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Theodore Ushev discusses latest work ‘Blind Vaysha’

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Continuing an astonishingly prolific streak of new film work following his 20th Century Trilogy as well as last year’s Blood Manifesto and Sonámbulo, Bulgaria-born experimental animator and artist Theodore Ushev‘s latest film Blind Vaysha premiered this week at Berlinale – Berlin International Film Festival.
Produced by Marc Bertrand and executive produced by Julie Roy at the National Film Board of Canada in conjunction with ARTE France, Theodore’s latest work is adapted from a short story by Bulgarian writer Georgi Gospodinov. The story of the film is of Vaysha, a young girl afflicted with the ability to see only the past out of her left eye, the future her right. The narrative is paired with Theodore’s well-established propensity toward visual experimentation and fine arts, drawing on religious paintings and linocuts to create a typically stark and engaging piece of work. Skwigly reached out to Theodore Ushev to learn more about his latest work.


Blind Vaysha will get its premiere this week at Berlinale, though it may be a little longer before it reaches our shores. Can you talk a little bit about the story of the film?

It is the story of a girl who has a slightly uncomfortable disability: with her left eye she can see only the past, and with her right eye, only the future. So basically, she is blind. That’s what people call her: “Blind Vaysha.” A metaphorical fairytale for kids from the ages of 9 to 99.

How did Georgi Gospodinov’s original story come across your radar, and what about it felt suited to an animated adaptation?

I’d been working with another text by him for my next film. Then, a group of friends and I had the idea of making an omnibus out of some of his short stories. While I was reading them, the one that caught my attention was the story of Blind Vaysha. I immediately imagined it, every scene – afterward, the film just developed itself. The way Gospodinov writes corresponds very much with my conception of filmmaking. Very simple phrases, but with a rich construction, quotes and games. Absolute postmodernism play with the narrative and the visuals.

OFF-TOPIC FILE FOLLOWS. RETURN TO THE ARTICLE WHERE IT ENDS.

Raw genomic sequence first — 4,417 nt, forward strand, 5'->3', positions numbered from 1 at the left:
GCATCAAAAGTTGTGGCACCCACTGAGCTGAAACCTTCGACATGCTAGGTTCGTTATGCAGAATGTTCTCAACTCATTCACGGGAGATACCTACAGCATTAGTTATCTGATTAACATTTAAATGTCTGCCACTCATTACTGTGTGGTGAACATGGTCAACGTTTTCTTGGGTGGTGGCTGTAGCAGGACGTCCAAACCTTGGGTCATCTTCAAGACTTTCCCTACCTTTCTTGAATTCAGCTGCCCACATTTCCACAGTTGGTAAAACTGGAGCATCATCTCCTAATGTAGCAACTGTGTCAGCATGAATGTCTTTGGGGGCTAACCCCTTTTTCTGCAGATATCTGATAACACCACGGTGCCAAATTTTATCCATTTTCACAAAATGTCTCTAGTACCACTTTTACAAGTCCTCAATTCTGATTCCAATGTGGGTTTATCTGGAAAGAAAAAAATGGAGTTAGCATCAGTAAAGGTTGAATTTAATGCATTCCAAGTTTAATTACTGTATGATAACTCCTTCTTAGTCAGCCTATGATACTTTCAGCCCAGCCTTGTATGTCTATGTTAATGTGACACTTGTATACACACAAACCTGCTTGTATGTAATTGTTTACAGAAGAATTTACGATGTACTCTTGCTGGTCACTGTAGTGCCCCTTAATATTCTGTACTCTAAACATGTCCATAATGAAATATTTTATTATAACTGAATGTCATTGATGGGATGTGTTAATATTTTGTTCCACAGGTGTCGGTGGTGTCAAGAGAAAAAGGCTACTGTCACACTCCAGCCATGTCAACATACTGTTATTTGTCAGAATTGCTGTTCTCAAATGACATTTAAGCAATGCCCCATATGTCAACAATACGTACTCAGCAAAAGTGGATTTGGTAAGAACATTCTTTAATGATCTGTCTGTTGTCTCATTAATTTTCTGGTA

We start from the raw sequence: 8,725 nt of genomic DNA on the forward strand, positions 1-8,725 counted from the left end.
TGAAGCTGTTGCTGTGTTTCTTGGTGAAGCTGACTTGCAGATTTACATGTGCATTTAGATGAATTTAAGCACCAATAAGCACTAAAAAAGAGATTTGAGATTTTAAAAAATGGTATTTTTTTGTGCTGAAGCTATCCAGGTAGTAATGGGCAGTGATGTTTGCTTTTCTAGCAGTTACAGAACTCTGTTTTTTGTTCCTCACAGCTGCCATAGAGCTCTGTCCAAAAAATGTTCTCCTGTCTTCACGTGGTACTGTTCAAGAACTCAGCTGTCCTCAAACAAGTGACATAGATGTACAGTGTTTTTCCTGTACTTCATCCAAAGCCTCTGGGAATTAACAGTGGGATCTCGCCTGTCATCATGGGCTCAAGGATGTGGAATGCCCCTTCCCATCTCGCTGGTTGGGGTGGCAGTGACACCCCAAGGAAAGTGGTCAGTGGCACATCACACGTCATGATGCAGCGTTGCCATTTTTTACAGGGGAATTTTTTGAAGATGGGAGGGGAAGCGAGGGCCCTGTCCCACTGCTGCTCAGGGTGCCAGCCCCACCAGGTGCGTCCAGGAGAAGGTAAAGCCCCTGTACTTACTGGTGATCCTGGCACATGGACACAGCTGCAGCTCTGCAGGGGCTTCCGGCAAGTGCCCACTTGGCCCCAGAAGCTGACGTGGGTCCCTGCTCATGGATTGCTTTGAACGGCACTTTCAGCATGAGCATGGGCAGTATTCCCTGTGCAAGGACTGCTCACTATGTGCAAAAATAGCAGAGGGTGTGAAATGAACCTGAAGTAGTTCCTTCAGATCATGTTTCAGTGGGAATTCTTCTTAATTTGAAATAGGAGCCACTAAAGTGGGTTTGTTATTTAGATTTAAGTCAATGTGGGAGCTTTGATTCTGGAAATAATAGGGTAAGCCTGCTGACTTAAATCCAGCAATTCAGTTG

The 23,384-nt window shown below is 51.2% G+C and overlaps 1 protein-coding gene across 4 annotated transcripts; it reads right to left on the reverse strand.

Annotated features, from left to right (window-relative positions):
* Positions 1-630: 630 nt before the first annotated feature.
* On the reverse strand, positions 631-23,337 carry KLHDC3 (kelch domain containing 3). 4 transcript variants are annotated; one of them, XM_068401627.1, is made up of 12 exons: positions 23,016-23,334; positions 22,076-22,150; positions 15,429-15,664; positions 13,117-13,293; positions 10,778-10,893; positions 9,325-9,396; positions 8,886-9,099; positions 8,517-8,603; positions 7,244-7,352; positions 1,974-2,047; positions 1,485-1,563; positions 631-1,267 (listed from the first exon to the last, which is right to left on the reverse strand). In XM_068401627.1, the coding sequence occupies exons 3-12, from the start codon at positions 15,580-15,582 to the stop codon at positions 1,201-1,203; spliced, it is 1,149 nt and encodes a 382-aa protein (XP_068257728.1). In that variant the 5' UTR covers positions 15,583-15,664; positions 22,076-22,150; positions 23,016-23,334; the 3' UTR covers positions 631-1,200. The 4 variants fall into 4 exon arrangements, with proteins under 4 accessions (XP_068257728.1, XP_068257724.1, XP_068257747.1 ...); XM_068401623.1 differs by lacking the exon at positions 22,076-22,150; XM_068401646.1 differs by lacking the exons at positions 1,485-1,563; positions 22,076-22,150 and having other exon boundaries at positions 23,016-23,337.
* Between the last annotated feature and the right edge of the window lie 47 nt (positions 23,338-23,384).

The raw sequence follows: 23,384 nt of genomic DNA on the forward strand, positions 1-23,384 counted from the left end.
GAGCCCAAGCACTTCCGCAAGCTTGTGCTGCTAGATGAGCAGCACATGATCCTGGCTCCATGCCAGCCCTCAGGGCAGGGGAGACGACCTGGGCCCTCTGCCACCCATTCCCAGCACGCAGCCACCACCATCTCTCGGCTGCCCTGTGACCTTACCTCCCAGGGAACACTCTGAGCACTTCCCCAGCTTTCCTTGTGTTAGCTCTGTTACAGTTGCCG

The linocut look of the film comes across with a lot of authenticity, how did you manage to replicate that so effectively using digital processes?

It’s a field I started exploring in one of my first movies, The Man Who Waited, then Gloria Victoria, and now Vaysha. It is just a very natural fit for me, because I’ve been making linocuts since I was 12 years old. Of course, today, it doesn’t make sense to use such an elaborate technique for an animated film. So, I draw on my Cintiq in the same way that I’d carve the lino or the wood. Cut the white part out of the black. Basically, I animate every colour separately. The trick is not to follow precisely the rest (because with linocuts, it is practically impossible to fit them). So, I recreate the artefacts of the linocut technique. For example, I never use the “Undo” command on my computer while drawing. Because with linocut, once your hand carves it, it is gone. You cannot put the black back. This creates a natural feeling of the unpredictable, of mistakes and the holy imperfection of the image—which is the basis of every creation.